Thanks for all the responses (so far). I live in a pretty
record-conscious area, so I've long known about the general market
conditions for both classical LP and CDs.
The standard repertory on mainstream record labels on LP is
practically a dead market - hundreds of albums in $1.00 bins that sit
around for years - except for the occasional interesting
configuration (WLP; still sealed; interesting promo press material
For CDs, the market is rapidly declining, as it is for DVDs.
Downloaded classical music is rapidly rising, as is bit-rate quality.
Still, folks like DGG and Naive and Naxos release incredible amounts
of new CDs each year... Since most new classical CDs I see are
"international" - pressed usually in Europe - I can only assume the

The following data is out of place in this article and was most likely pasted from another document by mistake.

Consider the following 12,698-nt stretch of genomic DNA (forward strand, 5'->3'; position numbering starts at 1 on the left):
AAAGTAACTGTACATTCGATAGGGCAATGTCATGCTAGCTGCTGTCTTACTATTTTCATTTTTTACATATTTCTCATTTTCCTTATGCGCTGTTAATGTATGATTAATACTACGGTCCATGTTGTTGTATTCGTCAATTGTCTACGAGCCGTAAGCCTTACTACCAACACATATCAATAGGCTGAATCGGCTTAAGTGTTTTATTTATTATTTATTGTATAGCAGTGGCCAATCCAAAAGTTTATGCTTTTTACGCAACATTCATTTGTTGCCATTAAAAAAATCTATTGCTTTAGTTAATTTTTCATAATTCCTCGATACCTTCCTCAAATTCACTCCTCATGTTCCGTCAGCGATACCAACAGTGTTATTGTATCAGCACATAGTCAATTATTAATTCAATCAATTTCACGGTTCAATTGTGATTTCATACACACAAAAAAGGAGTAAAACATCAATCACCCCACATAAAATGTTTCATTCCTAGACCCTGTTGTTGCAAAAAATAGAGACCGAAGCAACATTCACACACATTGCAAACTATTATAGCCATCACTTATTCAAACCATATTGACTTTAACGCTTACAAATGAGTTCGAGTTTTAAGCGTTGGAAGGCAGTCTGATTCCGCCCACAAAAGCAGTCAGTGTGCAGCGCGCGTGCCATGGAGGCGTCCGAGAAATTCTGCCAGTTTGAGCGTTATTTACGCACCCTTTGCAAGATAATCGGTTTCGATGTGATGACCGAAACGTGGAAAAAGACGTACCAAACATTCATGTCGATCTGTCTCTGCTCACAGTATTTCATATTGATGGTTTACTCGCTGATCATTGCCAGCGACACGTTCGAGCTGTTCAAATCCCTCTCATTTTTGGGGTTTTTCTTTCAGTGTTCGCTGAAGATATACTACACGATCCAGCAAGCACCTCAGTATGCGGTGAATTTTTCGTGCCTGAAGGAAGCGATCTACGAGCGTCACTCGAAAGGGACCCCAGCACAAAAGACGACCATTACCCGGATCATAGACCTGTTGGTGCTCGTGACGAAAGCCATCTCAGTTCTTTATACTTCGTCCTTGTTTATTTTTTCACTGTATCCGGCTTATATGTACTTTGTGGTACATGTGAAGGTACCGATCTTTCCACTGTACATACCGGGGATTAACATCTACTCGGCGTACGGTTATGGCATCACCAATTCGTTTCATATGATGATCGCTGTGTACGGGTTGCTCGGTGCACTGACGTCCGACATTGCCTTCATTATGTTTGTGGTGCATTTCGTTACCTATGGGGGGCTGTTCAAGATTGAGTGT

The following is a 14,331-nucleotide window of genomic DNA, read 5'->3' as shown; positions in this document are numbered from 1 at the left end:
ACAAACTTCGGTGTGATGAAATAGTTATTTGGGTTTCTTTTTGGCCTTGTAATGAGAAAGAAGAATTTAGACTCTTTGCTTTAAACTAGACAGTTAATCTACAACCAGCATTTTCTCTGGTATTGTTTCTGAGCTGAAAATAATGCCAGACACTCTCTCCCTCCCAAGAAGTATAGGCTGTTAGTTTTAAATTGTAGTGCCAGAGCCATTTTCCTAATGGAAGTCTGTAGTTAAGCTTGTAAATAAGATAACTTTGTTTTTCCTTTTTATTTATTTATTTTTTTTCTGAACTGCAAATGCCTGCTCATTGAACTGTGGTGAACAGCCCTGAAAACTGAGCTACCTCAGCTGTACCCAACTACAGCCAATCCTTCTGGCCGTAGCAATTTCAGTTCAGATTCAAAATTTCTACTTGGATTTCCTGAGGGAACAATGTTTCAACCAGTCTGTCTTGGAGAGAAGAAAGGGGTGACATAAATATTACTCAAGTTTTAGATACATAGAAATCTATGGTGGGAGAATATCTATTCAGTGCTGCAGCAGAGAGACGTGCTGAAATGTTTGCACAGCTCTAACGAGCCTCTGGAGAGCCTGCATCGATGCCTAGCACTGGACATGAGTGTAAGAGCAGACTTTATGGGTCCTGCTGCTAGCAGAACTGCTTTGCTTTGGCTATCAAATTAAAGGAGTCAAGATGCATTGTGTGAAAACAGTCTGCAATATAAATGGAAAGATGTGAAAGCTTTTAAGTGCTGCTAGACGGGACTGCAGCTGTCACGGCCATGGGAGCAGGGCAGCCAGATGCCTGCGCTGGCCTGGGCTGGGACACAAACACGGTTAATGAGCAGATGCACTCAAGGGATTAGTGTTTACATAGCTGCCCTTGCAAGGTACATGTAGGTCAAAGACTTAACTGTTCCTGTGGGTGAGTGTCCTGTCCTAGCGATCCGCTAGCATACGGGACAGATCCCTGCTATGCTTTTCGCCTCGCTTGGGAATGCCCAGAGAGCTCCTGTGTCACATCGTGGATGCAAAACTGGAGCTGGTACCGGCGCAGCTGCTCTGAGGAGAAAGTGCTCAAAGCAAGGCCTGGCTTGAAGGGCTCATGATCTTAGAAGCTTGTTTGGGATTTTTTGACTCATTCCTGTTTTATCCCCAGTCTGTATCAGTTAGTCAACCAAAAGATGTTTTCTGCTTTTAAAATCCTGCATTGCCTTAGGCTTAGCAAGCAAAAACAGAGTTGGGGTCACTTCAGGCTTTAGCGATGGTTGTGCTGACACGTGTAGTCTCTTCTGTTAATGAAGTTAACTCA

retail market is more widespread than DVD (damn regional coding!).
That may sustain the market a bit longer.
Ironically, new LP pressing has surged into a healthy niche market,
and will probably stay that way, serving both audiophiles and
Although the vast majority of classical LP have low collector value
(as do pop records), there are enough desirable rarities to still
make an authoritative price guide useful. Bluebacks, shaded dogs, old
stereo UK pressings, private releases, early mono quartets, avant
garde and uncommon modern composers - these sorts of niches still
reach good prices on the collector market. Far as I see.
Stephen M.H. Braitman
COMPLETE MUSIC APPRAISAL, ARCHIVAL, AND DISBURSEMENT SERVICES
The WEB SITE: http://www.MusicAppraisals.com
35 Salinas Avenue
San Anselmo, CA 94960
*** The Land Line Phone Number:
*** The Electronic Mail Address:
[log in to unmask]